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Celebrations were held at Peak Hill in the central west of New South Wales on September 15 to mark completion of the first section of the 1 700 km Inland Rail corridor between Melbourne and Brisbane.
Deputy Prime Minister and Minister for Infrastructure, Transport & Regional Development Michael McCormack drove home a golden rail fastening to conclude the Parkes – Narromine upgrading project, almost three years after the start of work in January 2018.
He pointed out that more than 1 800 people had been employed on the A$110m project, which has seen 98 km of existing line rebuilt to accommodate longer and heavier trains, together with the construction of a 5·3 km connection near Parkes where Inland Rail will intersect with the Sydney – Broken Hill – Perth corridor.
‘Inland Rail is nation-building and today recognises a great milestone in this transformational infrastructure’, said McCormack, adding that it was ‘an investment in Australia — in our economy, in our regions and in the capacity of our future freight network. This is real progress on a project which has been talked about since federation.’
Describing Inland Rail as ‘a once-in-a-generation project that delivers major benefits to the nation’, Finance Minister Mathias Cormann emphasised that ‘long-haul rail is cheaper, safer and more reliable than road. The shift from road to rail builds resilience in our freight network. That’s why the government is enhancing the national freight rail network through our investment in Inland Rail.’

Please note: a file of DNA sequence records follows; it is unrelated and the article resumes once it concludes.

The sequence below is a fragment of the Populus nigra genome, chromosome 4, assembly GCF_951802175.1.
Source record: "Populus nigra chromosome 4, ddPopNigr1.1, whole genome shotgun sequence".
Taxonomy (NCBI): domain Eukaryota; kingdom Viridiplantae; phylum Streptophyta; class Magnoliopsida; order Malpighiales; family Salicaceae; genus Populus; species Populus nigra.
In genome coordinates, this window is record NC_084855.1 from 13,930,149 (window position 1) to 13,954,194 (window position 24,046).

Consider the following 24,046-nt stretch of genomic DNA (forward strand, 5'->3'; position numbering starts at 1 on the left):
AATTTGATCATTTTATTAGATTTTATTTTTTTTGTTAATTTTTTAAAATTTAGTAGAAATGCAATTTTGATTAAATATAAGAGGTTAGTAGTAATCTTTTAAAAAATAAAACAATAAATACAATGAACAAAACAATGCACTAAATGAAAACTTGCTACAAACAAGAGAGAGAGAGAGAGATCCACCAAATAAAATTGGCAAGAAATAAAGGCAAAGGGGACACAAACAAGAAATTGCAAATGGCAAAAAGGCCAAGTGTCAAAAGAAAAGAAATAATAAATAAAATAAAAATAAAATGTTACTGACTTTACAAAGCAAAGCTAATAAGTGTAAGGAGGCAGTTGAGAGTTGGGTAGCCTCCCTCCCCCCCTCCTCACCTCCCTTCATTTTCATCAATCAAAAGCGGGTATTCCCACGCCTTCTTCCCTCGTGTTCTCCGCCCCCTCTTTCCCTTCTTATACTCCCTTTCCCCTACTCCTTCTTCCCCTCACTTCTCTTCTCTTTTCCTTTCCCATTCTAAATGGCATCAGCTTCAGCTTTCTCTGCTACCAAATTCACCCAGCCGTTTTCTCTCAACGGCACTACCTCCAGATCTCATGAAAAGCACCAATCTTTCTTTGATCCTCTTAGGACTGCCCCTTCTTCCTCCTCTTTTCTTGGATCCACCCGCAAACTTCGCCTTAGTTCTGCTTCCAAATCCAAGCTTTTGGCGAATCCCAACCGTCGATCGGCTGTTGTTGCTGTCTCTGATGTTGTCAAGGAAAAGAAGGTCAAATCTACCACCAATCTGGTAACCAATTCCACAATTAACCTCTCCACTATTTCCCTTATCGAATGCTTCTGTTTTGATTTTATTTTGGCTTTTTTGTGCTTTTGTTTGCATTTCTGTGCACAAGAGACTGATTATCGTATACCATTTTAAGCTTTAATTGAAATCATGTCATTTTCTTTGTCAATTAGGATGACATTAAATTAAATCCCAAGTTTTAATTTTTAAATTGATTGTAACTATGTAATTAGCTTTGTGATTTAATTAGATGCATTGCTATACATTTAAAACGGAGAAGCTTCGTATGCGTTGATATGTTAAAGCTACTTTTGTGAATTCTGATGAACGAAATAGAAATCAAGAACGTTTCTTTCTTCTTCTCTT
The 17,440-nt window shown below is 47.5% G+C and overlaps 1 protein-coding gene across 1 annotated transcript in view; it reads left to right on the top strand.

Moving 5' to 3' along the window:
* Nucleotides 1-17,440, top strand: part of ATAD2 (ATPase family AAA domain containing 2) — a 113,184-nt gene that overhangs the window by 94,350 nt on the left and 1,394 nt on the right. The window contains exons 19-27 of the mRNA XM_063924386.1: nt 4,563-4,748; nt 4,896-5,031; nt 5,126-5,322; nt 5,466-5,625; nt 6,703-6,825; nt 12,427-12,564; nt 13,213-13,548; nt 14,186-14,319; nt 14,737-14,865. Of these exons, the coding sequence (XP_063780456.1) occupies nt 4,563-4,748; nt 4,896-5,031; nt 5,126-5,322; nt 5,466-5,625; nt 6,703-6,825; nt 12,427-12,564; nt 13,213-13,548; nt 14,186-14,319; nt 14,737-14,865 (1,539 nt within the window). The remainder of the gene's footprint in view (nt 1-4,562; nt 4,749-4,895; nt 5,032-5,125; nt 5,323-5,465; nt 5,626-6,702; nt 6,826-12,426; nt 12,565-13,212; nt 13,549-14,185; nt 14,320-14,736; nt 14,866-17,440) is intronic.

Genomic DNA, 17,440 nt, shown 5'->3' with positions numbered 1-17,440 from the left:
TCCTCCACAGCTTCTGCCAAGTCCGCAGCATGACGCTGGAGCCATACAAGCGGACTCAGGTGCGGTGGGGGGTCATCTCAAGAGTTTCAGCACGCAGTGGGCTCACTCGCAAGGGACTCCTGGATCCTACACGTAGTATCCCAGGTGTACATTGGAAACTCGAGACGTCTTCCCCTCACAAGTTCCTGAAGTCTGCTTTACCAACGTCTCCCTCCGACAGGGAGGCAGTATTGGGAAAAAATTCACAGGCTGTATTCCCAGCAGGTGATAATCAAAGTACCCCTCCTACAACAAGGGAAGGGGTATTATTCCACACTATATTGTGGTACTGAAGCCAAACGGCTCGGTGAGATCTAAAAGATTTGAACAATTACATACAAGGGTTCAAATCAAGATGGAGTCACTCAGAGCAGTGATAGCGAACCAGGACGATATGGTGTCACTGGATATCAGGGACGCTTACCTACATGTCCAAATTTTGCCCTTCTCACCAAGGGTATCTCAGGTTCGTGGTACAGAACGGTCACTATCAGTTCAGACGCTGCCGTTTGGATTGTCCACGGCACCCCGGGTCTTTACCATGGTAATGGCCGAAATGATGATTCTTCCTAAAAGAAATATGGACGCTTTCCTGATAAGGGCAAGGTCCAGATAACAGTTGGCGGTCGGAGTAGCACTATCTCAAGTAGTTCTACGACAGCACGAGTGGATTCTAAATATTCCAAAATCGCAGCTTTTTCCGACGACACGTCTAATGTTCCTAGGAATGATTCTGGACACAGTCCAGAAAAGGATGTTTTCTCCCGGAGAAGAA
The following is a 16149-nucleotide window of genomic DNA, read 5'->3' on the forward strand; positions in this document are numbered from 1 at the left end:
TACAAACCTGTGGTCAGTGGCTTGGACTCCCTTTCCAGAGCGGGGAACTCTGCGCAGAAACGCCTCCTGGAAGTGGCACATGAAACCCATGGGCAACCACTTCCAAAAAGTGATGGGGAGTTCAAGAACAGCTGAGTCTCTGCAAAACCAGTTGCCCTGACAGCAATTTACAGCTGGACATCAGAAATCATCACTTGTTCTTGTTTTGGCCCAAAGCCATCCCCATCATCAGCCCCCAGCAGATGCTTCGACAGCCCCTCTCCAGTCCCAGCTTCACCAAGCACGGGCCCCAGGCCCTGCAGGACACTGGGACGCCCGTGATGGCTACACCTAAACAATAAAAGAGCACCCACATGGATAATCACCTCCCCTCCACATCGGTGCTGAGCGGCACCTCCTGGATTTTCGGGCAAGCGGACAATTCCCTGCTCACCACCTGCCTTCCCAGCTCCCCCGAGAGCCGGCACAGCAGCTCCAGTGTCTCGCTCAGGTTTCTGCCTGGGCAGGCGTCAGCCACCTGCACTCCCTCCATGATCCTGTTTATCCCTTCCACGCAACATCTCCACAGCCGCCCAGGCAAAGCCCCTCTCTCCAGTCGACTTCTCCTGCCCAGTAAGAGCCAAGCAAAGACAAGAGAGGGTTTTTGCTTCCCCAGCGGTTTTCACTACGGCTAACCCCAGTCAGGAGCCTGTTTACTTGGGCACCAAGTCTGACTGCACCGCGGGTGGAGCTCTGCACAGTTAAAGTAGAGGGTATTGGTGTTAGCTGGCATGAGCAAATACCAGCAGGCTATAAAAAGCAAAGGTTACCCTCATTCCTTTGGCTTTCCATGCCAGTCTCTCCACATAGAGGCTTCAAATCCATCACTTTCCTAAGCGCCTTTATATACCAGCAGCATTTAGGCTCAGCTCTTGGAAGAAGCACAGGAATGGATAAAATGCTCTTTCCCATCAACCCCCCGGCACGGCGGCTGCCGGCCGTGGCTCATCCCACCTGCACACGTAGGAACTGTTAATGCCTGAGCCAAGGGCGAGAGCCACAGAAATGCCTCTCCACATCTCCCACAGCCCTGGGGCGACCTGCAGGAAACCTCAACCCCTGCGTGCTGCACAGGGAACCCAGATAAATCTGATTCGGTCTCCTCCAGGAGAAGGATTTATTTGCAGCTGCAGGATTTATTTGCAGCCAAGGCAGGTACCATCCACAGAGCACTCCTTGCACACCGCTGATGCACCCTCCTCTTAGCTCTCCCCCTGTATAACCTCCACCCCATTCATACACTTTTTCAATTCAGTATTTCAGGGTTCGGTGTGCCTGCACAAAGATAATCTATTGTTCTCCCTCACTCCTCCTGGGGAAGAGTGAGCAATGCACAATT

Australasian Railway Association CEO Caroline Wilkie said ‘the promise of Inland Rail has already generated significant activity in the Parkes region as the community readies itself for the opportunities better rail freight connections will bring. It is now critical that the project’s swift progress across the rest of the route is supported so even more communities and businesses can benefit in this way.’
ARTC expects to start work on upgrading the disused Narrabri – North Star line before the end of this year, having completed the delivery of 25 000 tonnes of new rails and 350 000 concrete sleepers in late August. This section of the corridor runs through northern NSW, leading towards the Queensland border. ARTC is currently consulting over the environmental impact statement for the intervening Narromine – Narrabri section, which requires the construction of around 300 km of new railway.
This article first appeared on www.railwaygazette.com
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